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Since last year, I upgraded my rig in November to a 16′ console Alumacraft, which has allowed me to access larger bodies of water. I have had the opportunity to fish everywhere from Coffee County earlier this year, catching giant Smallmouth, to Pomme de Terre in MO, chasing the elusive Musky last November (but we only caught Largemouth).

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The 2014 fishing season has been nothing short of exceptional, and I will try to summarize the best I can up to this point. Clinton is my home water, a short ten minute drive from my house, so naturally I have the opportunity to fish it anywhere from 4-5 times a week while my fiancé is at work in the evening. In April, I was able to find some really nice Smallies casting to the dam. I kept up with that short bite window and was able to get a few buddies in on that action also. The Crappie spawn was a blast, as always, and enjoyed keeping my finger on the pulse of the bite (mostly thanks to Nick, Eric, and Adam). During the duration of the spawn, I caught my personal best Crappie (14.75”), several really nice Largemouth and Smallmouth, and even a huge Carp that I was able to land on my ultralight tackle that took a jig in the mouth, and (almost) my rod over the side. Not to mention a freezer full of Crappie. It was definitely a killer way to kick off the summer.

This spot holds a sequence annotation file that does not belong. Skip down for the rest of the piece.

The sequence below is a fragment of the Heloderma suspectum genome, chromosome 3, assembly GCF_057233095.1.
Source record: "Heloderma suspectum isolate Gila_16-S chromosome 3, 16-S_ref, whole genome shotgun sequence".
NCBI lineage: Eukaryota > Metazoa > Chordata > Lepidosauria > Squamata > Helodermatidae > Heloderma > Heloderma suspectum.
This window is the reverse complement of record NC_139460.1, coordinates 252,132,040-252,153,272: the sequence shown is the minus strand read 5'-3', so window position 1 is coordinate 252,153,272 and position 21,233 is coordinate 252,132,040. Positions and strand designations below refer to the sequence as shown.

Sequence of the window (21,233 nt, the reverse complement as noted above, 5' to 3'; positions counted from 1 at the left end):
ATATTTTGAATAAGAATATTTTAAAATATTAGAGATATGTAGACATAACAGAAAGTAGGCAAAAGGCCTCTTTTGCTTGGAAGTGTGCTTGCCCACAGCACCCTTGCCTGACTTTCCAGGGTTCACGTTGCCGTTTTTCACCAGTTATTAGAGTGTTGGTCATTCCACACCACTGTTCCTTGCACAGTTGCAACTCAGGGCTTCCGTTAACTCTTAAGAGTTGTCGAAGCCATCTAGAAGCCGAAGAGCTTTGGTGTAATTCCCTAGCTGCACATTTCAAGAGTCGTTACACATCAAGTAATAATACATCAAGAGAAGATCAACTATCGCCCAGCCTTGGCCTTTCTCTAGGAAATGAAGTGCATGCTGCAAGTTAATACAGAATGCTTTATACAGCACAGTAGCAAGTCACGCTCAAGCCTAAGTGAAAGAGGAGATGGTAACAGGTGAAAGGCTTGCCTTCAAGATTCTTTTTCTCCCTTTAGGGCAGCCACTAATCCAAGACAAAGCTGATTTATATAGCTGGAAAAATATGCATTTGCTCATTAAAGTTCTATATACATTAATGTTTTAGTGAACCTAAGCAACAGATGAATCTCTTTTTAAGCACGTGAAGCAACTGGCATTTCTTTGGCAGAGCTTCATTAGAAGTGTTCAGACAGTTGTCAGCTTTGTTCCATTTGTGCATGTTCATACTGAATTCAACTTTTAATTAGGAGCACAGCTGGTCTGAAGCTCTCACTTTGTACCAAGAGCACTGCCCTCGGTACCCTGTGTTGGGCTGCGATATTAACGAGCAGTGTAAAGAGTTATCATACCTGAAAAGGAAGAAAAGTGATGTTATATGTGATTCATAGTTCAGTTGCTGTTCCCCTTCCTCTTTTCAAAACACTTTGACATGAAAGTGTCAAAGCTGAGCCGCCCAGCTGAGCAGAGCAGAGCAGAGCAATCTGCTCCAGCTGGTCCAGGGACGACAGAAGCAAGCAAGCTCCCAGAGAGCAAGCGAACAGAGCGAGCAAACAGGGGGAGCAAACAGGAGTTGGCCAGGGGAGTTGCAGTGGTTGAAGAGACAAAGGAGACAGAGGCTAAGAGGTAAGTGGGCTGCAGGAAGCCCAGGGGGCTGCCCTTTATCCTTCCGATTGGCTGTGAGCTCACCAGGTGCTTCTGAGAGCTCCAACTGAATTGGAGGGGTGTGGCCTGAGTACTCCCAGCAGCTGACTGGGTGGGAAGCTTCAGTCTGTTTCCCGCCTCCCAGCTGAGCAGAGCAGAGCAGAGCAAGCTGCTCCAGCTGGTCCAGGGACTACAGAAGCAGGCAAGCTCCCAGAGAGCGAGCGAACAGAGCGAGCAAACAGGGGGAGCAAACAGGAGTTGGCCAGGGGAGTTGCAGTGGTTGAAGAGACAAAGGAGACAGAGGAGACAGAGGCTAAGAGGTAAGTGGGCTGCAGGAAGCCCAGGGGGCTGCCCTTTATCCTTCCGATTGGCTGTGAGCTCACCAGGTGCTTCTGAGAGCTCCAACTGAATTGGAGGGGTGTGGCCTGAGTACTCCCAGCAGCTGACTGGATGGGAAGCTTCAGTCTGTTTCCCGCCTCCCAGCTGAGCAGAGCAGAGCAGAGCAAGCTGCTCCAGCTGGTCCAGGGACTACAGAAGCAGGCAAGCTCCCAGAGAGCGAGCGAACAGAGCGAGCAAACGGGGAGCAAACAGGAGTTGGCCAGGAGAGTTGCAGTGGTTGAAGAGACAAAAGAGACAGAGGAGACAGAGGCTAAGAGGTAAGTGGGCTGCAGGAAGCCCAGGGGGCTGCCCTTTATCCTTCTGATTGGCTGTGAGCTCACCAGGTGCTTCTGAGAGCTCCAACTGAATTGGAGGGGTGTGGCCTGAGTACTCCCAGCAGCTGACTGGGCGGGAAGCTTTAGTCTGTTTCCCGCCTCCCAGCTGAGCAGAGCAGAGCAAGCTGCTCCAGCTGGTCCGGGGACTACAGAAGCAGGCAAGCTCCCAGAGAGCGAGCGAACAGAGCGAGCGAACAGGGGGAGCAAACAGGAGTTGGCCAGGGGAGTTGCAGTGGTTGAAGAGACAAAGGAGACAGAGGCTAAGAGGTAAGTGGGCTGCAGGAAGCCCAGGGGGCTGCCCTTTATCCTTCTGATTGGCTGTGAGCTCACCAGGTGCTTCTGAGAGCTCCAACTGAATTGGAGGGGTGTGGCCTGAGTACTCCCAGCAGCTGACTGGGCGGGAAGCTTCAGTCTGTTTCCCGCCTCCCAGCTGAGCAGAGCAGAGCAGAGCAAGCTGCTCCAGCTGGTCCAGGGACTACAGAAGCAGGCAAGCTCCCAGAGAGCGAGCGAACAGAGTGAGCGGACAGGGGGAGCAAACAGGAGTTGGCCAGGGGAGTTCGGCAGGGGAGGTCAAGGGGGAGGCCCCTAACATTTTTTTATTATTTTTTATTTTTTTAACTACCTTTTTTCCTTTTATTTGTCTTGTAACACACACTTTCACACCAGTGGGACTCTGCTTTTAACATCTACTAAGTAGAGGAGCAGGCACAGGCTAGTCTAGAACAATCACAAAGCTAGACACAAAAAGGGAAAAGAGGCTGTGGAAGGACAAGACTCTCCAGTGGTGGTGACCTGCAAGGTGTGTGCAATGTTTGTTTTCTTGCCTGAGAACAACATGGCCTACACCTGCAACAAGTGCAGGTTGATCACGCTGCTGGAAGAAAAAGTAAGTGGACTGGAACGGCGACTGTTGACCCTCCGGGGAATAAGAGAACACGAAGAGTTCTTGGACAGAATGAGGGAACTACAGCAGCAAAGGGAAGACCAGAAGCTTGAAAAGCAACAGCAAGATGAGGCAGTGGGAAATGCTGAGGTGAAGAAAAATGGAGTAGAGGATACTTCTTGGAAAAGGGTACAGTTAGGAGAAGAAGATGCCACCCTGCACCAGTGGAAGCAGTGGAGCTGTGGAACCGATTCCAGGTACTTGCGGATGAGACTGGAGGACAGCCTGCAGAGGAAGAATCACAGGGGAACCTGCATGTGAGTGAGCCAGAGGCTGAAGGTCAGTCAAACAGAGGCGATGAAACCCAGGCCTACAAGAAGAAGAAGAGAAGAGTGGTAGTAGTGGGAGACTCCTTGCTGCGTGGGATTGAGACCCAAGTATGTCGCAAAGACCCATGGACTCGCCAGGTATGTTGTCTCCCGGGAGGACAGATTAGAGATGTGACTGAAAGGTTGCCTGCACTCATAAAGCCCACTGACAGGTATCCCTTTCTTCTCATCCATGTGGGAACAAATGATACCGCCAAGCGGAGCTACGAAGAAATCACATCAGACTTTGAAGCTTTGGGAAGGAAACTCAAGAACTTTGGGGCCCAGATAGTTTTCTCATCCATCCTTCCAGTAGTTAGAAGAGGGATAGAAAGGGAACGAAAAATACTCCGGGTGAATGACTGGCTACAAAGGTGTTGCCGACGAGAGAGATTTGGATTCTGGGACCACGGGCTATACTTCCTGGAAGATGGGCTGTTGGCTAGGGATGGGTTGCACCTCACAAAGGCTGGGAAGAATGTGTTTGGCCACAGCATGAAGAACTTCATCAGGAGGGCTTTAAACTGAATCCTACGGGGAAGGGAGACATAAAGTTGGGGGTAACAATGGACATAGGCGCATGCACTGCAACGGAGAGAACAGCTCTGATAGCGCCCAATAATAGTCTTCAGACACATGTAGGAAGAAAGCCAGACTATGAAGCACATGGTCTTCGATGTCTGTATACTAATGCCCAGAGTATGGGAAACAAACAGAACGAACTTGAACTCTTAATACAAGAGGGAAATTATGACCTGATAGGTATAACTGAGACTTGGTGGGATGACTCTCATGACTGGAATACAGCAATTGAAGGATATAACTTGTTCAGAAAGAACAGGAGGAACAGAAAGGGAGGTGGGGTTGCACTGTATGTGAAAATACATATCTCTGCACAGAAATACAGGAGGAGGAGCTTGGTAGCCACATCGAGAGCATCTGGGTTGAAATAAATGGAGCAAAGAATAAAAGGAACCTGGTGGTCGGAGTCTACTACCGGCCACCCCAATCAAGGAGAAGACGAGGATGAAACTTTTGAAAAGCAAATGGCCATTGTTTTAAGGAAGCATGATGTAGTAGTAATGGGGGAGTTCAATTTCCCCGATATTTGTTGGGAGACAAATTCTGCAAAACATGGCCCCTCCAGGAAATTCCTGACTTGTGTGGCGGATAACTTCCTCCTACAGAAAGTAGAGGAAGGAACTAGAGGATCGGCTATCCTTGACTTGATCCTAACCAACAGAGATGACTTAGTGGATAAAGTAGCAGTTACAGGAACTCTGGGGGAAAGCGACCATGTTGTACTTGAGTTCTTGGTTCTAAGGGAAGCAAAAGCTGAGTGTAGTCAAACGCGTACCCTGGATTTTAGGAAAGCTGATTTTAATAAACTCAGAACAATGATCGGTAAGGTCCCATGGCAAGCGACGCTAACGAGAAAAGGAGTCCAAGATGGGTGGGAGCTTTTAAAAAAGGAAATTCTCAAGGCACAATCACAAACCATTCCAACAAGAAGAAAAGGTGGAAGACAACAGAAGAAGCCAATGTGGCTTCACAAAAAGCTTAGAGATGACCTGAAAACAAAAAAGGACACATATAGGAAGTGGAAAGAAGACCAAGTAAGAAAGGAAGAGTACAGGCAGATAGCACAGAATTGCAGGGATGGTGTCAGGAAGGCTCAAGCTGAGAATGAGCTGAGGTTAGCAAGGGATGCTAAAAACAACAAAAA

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After the spawn had dwindled towards the end of May, I started fishing the flats and the humps nearby. This ended up being where I found my PB Crappie that hit a 5″ Walleye plastic in 14 FOW. There was a stretch of about a week where the water was calm everyday, so I opted to keep casting plastics in open water. I had an absolute blast tussling with big Wipers on light tackle. When they seemed to disperse as they always do, I would break out the trolling gear and cover water. On 5/21, I was able to land my personal best Wiper from Clinton, just shy of 8# (caught on my GoPro).